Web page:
Adams' specific physical arguments had little impact, but his term quickly added to the lexicon available to discuss nervous ailments. Attention to "shell shock" in World War I provided an additional ingredient, and by the 1920s, along with continued use of neurasthenia and stress or strain, nervous breakdown had clearly become part of a standard American vocabulary. In the United States, promotion of the term by Abraham Myerson, in the 1920s, added vital support, for he was a nationally prominent research psychiatrist in Boston, instrumental in trying to move psychiatry out of the confinement of asylums and into a broader range of urban problems, including issues of daily life and adjustment. A few scientists, on both sides of the Atlantic, continued to use breakdown to heighten their defense of psychology as science, testing nervous stresses in terms of cellular damage in a machine-like human animal. But this support quickly turned ironic, as popularized use became more diffuse and experts' scorn for the t erm intensified accordingly. What, as it began to flourish, did nervous breakdown come to mean? 
Early development of the nervous breakdown idea depended on a mixture of individual contributions and supporting events. Adams' desire to emphasize mechanical strain, within the rubric of neurasthenia, provided a somewhat random spark. There may also have been some need to heighten the drama of neurasthenia, amid gibes about the condition from widely-read commentators like O. Henry, early in the century: "There is nothing more alarming to a neurasthenic than to feel himself growing well and cheerful." The impact of World War I, despite disputes about shell shock, provided support for the breakdown idea, as opposed to a more gradual process of psychological deterioration. Growing emphasis on efficiency heightened attention to the body as machine and to the economic costs of disruption--a theme in some early British as well as American work on the subject. Here, breakdown and neurasthenia continued to be used as equivalents, but with preference for the new, more mechanical term. More novel intellectual compone nts included the attention to unconscious impulses and the distorting power of repression, even though the only commentators on nervous breakdown that mentioned Freud almost always rejected his theories (Myerson, for example, found them "bizarrely sexual"). Caprio saw breakdown resulting from problems in early emotional development: "something went wrong and kept us from learning how to handle ourselves on the battlefield [of life]". Emotional tension, not overwork, thus became the real culprit, an insight clearly derived from changes in more formal psychological theories.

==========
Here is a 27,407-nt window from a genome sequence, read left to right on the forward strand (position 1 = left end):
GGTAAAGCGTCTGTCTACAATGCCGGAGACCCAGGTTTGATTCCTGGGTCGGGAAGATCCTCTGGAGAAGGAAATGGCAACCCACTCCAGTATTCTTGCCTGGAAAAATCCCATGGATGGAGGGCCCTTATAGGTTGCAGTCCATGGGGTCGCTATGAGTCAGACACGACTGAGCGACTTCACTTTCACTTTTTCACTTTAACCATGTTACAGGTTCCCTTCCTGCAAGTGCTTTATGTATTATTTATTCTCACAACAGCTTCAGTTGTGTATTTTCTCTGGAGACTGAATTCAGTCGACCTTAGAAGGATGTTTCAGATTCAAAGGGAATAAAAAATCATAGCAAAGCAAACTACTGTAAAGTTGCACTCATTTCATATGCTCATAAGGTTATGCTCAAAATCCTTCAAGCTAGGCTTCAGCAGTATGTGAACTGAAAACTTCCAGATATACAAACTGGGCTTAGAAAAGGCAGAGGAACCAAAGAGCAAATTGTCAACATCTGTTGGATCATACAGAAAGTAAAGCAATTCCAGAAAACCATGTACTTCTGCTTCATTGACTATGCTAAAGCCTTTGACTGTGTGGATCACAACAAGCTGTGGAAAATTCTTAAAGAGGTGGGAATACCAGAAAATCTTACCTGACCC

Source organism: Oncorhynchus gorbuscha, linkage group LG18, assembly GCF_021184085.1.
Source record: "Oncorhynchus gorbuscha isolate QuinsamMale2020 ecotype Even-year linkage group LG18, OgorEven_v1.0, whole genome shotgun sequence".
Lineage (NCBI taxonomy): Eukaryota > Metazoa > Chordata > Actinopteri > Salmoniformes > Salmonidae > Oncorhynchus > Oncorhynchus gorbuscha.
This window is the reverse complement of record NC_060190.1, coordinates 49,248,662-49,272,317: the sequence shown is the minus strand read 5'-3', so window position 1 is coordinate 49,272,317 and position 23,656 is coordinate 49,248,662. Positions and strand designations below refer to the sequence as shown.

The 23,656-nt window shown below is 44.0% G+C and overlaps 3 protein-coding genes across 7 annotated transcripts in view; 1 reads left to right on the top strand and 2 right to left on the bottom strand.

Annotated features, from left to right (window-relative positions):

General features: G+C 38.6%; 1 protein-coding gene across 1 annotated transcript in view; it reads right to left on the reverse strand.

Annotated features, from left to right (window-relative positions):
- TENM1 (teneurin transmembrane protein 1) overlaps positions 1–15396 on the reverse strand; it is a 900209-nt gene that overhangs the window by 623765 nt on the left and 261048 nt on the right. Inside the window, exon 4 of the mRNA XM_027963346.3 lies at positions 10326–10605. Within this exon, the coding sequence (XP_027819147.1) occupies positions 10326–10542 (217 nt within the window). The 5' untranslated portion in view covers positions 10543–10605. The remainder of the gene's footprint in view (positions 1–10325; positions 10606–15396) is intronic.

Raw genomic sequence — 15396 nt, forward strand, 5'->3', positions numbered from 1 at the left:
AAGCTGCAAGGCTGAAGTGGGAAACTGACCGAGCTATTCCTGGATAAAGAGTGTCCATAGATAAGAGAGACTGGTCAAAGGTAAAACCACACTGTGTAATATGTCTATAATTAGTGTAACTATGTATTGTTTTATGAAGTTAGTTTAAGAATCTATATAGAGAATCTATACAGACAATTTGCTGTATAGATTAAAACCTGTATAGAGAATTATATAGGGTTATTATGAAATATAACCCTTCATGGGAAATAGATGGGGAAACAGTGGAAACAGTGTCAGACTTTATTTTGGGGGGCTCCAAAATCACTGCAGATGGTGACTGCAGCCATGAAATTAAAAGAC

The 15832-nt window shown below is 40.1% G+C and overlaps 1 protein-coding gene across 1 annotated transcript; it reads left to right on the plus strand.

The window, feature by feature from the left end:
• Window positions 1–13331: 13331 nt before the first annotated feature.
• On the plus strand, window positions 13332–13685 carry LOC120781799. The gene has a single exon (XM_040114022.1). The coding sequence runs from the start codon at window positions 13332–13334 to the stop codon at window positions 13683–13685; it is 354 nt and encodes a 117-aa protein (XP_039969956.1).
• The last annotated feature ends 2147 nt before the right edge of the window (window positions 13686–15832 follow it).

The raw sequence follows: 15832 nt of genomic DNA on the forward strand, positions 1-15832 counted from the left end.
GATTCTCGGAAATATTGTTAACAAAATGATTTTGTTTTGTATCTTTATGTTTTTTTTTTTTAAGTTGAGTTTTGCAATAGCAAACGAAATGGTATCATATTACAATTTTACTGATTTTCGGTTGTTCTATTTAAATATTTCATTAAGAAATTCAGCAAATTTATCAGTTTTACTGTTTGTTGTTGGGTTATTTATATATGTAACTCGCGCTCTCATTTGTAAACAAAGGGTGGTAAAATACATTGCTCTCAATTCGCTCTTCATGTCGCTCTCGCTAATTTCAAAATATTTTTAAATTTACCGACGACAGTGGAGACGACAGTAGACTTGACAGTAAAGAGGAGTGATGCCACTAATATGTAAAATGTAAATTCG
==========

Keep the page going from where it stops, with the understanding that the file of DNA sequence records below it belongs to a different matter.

Nervous breakdown thus originated as a somewhat eccentric medical idea, though one which picked up earlier mechanistic thinking. It offered more vivid vocabulary than neurasthenia and soon a less fully medical-professional context as well--both aspects advantaging the new concept over existing formulations. By the 1920s, the term gained wide usage as a means of describing to oneself and others some kind of collapse and of seeking space and tolerance for dealing with the collapse.
Nervous breakdown quickly embraced an array of meanings. Its scope harbored potential contradictions, for example about severity and relationship to insanity. It allowed attacks on work and idleness in a common context of concerns about the modern pace. It covered outside pressures and personal responsibility in a complex amalgam, and as with ambiguities about work, this amalgam carried over into recommended therapies. It also informed a pronounced tendency to see breakdown in terms of a gap between external reality and personal assumptions.